Creating conversation across the countryside

Abundance of Conservation Conversations this year

By Anne Moore for PPF

Our farmers’ voices are being heard across the Peninsula. PPF has been working toward having our communities understand how we are practicing conservation to not only improve soil health and water quality but also, to ensure we can continue to farm here.

Peninsula Pride Farms hosted seven Conservation Conversations (CC) this year starting on April 27 and ending on Oct. 26. Roughly 120 attendees learned from these field days. Thank you to all the farms that hosted these events including Mike Vandenhouten, Augustian Farms (twice), Ebert Enterprises, Pagel’s Ponderosa, Olson Family Farms and Kinnard Farms.

Soil Biomass

To start the season, farmers looked at the soil biomass deep in a soil pit with Jamie Patton, senior outreach specialist in the Nutrient and Pest Management Program at the University of Wisconsin-Madison.

“There were 100 pounds of oats planted last fall, and there is a tremendous amount of biomass in this field,” Patton said. “We don’t need to till this in. Many farmers get anxious about seeing this much residue out here, but as long as our equipment is set up for this, it is going to be no problem to no-till plant.”

As Patton dug into the soil, she showed the immense cover crop root structure and numerous earthworms. The soil was a dark, rich black color and crumbled as Patton broke it apart. She also showed a clear soil demarcation where at one time it was conventionally tilled compared to today’s practices.

Confidence in no-till pays dividends
Aaron Augustian showed his plant-green field, post harvest.

Aaron Augustian graciously hosted twice – once in the spring and again in the fall – to show both seasons on the same ground. He discussed the advantages of no-till conservation practices and what he’s learned from failures.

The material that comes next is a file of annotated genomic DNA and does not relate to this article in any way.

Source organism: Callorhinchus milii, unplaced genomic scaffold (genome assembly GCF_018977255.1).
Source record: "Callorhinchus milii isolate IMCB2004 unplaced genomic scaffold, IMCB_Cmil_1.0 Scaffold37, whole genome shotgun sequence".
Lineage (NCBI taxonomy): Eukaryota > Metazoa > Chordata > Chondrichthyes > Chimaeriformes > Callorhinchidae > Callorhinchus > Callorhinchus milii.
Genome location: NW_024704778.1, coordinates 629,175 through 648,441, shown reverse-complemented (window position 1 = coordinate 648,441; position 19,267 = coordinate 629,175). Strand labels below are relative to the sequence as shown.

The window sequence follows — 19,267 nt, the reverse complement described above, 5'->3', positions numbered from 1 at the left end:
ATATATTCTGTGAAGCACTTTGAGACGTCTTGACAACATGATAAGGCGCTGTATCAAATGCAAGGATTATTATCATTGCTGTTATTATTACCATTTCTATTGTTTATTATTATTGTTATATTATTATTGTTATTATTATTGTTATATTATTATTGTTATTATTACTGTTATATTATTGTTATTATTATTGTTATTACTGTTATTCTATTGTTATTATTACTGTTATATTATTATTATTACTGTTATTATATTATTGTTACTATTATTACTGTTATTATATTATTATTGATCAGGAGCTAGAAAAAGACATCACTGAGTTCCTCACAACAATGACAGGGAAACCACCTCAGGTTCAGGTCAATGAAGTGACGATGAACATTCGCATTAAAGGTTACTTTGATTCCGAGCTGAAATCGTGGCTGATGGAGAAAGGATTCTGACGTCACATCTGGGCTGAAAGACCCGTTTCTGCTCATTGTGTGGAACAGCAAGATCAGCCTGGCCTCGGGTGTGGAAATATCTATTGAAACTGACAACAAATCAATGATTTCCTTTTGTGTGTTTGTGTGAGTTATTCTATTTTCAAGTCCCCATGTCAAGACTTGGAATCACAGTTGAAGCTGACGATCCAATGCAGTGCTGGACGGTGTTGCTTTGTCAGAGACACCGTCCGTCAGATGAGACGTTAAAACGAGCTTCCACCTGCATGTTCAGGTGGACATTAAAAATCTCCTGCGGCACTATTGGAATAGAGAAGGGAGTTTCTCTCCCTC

Augustian, whose farm is less than 2 miles from Lake Michigan, decided to start no-tilling his land four years ago because of his proximity to the lake. He has noticed many improvements.

“The soil structure is improving slowly,” Augustian said. “We are noticing that when it rains, we have more infiltration of rainwater that stays on the soil. Along with manure application, it seems to stick to the soil better with the growing cover crop out here.”

Nick Guilette from Ebert Enterprises was among several experts who provided insights at these gatherings.

“No-till offers some flexibility when it comes to rotation planting,” Guilette said. “When we start talking about soil health benefits, we notice a lot of things: better infiltration, better soil structure, and fewer passes over the field leads to fuel savings. Several benefits come quickly when a farm decides to practice no-tilling.”

Augustian started with 25 percent of his acres under no-till practices before advancing to more acres. He is now at 95 percent doing no-till and planting corn into green. Shared at the second field day were the results of how the corn performed in a no-till field that was planted green. Augustian said that earlier in the year they had germination issues with uneven corn plants, but as the year went on it did not affect yields.

The cornfield on display was previously four-year-old alfalfa, which was terminated in fall 2020. Augustian then came in with a no-till drill and planted a multi-species cover crop of radishes, turnips, clover and winter rye. Throughout the fall and winter, the farm applied sand-laden manure and liquid manure, following their nutrient management plan. Manure is the main source of nutrients here.

Guilette focused on the benefits in the soil health aspects of planting green. He showed how the soil displays past roots which help hold the soil together. There are also a lot of earthworms going through the soil profile which in turn helps the corn roots explore and utilize more nutrients.

The group agreed that the evidence is out on the cover crops by the count of earthworms present in no-till fields. Guilette said five years ago in one spade shovel there were no worms, now it is more like 10 to 15.

Overall, Augustian has the confidence to talk with other farmers about why no-till is increasing profit margins and saving time. Increasing bushels per acre isn’t the ultimate goal when implementing a no-till strategy, Guilette said.

“Yield is one thing, but margin per acre is also important,” he said. “There is fuel savings, and Aaron’s field didn’t have to get tilled twice or even three times. There was a no-till pass and maybe a little bit more money was used on the herbicide program. Some scouting needs to occur to see if weeds are under control or potentially if there are army or cutworms. It will take a little bit more boots-on-the-ground scouting, but that is savings per acre.”